Arguing that mandating electronic speed limiters on large trucks would “create a dangerous, split-speed environment on U.S. highways,” the Owner-Operator Independent Drivers Association has provided the Federal Motor Carrier Safety Administration and the National Highway Transportation Safety Administration with research showing that “there is a lack of solid science to back up a mandate that would require speed limiting devices on large trucks and that doing so would make highways less safe.”  

OOIDA sent a letter to agency officials requesting that they “fully consider the studies and data” on split speeds as they work on a joint rule proposal that would require the installation of speed-limiting devices on heavy trucks.

The association said the letter included a supplemental outline of what it termed “extensive research showing that uniform highway speeds are safest, while speed differentials increase the risk of crashes.”

The Notice of Proposed Rulemaking on Heavy Vehicle Speed Limiters (RIN 2126-AB63) is currently slated to be published on July 27.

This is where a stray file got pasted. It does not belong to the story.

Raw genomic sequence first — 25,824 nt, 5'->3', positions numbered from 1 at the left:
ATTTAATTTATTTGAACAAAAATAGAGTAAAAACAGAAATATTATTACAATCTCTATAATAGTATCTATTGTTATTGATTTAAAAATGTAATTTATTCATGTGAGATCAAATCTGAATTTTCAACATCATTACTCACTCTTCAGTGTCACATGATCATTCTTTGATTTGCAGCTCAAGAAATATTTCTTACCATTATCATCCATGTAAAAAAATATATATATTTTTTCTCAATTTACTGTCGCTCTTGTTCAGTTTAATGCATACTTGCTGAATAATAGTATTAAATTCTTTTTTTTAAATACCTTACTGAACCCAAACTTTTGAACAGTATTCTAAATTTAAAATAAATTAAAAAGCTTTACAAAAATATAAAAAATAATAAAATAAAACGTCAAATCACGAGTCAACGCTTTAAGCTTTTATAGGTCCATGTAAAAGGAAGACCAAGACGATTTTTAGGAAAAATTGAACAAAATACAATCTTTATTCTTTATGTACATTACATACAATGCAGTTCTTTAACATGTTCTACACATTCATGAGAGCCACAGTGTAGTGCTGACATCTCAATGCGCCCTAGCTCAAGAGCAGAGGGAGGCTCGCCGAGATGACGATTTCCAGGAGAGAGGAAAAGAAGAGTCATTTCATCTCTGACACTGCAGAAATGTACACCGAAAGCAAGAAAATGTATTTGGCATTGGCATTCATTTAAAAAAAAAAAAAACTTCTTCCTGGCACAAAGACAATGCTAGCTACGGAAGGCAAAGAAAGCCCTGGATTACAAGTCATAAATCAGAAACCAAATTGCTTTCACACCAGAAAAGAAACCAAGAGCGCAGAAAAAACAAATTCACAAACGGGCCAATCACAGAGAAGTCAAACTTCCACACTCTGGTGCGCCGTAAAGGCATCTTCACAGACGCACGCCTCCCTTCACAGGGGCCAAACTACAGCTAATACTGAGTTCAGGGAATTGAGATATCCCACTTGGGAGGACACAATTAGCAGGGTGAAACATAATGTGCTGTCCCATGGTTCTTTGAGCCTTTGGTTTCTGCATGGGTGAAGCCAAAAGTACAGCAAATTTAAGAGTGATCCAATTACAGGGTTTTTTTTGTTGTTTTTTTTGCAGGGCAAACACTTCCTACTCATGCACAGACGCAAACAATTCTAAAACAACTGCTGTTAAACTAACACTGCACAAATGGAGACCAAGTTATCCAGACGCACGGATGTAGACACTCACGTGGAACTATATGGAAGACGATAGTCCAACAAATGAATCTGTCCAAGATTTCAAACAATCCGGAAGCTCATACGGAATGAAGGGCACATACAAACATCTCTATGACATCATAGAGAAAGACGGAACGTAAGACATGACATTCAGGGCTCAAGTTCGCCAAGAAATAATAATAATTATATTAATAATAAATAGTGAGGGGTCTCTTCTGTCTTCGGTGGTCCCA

Per DOT, this would “decrease the estimated 1,115 fatal crashes annually involving vehicles with a GVWR of over 26,000 pounds on roads with posted speed limits of 55 mph or above.”

About the author
David Cullen

David Cullen

[Former] Business/Washington Contributing Editor

David Cullen comments on the positive and negative factors impacting trucking – from the latest government regulations and policy initiatives coming out of Washington DC to the array of business and societal pressures that also determine what truck-fleet managers must do to ensure their operations keep on driving ahead.

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